The head of Greece’s intelligence service quits amid allegations of wiretapping

The head of Greece’s intelligence service quits amid allegations of wiretapping

ATHENS, Aug 5 (Reuters) – The head of Greece’s intelligence service resigned on Friday following increased scrutiny of the agency’s surveillance practices, including an accusation by an opposition party leader that he was wiretapped in 2021.

Panagiotis Kontoleon, head of the EYP’s intelligence service, resigned “following wrongdoing found during lawful wiretapping procedures,” a statement from Prime Minister Kyriakos Mitsotakis’ office said.

Kontoleon was not immediately available for comment.

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Earlier this week, two lawmakers who spoke to Reuters on condition of anonymity said Kontoleon had admitted during a parliamentary committee hearing on July 29 that his service had spied on Thanasis Koukakis, a financial journalist who works for CNN Greece. read more

The closed hearing was called after the leader of the socialist opposition PASOK party Nikos Androulakis filed a complaint with the prosecution in the Supreme Court for an attempt to wrongly process his mobile phone with surveillance software in September 2021. read more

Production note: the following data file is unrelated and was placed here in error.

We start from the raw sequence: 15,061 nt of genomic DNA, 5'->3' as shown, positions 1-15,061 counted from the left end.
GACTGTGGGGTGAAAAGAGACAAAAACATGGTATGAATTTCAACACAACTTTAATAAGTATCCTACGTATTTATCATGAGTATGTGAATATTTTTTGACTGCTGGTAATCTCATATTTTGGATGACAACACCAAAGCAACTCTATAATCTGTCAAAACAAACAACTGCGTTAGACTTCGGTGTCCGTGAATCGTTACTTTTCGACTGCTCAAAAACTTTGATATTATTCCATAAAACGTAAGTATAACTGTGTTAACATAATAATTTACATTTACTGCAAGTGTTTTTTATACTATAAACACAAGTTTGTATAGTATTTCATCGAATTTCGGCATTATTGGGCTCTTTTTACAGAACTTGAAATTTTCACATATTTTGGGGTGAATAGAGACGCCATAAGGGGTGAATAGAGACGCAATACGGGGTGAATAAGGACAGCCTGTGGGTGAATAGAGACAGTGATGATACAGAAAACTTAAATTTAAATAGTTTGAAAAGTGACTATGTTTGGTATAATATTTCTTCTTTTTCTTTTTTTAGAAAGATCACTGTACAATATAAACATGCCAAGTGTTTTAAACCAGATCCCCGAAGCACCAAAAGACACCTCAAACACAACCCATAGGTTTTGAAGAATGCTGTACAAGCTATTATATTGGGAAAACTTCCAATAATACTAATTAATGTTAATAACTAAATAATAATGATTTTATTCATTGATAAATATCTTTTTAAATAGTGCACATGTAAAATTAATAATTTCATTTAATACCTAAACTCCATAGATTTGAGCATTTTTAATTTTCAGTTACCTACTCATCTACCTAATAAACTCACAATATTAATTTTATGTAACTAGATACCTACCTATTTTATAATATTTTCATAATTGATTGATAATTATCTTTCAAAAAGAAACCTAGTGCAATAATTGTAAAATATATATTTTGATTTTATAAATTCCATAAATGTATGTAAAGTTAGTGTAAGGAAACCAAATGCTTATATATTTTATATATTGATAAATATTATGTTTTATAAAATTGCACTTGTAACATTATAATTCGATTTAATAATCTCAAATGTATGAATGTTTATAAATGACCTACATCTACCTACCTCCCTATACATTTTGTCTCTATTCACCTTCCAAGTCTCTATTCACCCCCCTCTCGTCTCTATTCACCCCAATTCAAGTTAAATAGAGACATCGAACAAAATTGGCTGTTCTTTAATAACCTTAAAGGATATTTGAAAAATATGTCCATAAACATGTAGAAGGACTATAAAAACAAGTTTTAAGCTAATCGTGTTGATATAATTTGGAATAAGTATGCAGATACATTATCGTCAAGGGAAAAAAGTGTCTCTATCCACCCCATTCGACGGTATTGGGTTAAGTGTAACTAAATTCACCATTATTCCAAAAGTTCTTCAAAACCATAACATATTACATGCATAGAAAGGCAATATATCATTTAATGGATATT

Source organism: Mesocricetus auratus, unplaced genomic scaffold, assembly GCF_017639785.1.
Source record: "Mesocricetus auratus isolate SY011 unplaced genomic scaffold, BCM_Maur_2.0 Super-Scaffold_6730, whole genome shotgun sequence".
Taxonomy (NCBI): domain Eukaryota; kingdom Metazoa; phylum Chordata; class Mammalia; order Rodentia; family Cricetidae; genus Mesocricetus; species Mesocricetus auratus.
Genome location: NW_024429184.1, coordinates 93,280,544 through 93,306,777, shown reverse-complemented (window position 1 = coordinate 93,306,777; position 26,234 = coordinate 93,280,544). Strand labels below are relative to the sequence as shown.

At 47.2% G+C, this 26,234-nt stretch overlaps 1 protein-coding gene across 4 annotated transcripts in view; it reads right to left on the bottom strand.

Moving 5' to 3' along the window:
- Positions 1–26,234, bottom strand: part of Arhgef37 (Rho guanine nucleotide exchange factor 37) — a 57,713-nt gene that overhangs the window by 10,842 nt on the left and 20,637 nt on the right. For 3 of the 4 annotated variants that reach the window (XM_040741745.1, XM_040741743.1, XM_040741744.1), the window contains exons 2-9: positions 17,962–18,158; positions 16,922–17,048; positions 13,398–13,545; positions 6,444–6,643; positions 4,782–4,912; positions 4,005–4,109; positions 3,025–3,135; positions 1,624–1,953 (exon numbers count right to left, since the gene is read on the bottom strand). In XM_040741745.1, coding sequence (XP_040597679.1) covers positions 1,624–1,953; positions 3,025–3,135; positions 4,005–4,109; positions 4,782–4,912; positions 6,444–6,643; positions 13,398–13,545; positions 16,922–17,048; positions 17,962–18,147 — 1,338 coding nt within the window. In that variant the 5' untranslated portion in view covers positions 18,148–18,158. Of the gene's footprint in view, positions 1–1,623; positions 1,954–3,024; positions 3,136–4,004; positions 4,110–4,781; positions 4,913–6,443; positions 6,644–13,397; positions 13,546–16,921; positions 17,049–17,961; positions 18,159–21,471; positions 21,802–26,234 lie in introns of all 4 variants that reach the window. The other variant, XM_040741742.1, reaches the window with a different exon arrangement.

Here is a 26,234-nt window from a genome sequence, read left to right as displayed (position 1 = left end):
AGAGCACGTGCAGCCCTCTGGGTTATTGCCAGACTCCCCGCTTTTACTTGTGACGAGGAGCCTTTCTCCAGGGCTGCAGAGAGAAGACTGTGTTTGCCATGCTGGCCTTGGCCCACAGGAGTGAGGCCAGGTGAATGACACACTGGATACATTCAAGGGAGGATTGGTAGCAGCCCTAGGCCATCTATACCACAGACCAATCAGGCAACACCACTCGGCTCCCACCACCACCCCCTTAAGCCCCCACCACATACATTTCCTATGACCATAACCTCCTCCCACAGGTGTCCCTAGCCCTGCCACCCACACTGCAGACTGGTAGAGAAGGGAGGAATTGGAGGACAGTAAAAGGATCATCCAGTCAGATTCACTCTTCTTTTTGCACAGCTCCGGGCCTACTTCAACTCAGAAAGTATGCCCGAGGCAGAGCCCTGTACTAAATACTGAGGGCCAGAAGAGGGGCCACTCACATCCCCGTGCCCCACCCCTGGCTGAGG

Androulakis, who was elected PASOK leader in December 2021, said on Friday night that he had also learned that the EYP was listening to his calls in late 2021. He did not reveal the source of the information.

Androulakis asked the Greek parliament to set up an investigative committee to look into the case and accused the government of downplaying the case.

“We found out today that the EYP, which reports directly to the prime minister, continued to wiretap me during the internal election process over PASOK’s leadership,” he said.

The government later said it had been made aware of Androulakis’ surveillance, which it said was legal as it was authorized by a prosecutor, and had tried to inform him “but Androulakis chose not to respond,” government spokesman Giannis Oikonomou said in a statement .

Oikonomou added that the ruling Conservative Party, which controls 157 lawmakers in the 300-seat house, would support a request to set up an investigative committee to investigate the case. To be approved, such a proposal must be signed by 120 lawmakers.

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Reporting by George Georgiopoulos and Karolina Tagaris, additional reporting by Renee Maltezou and Angeliki Koutantou; Editing by Ros Russell and Cynthia Osterman

Our standards: Thomson Reuters Trust Principles.

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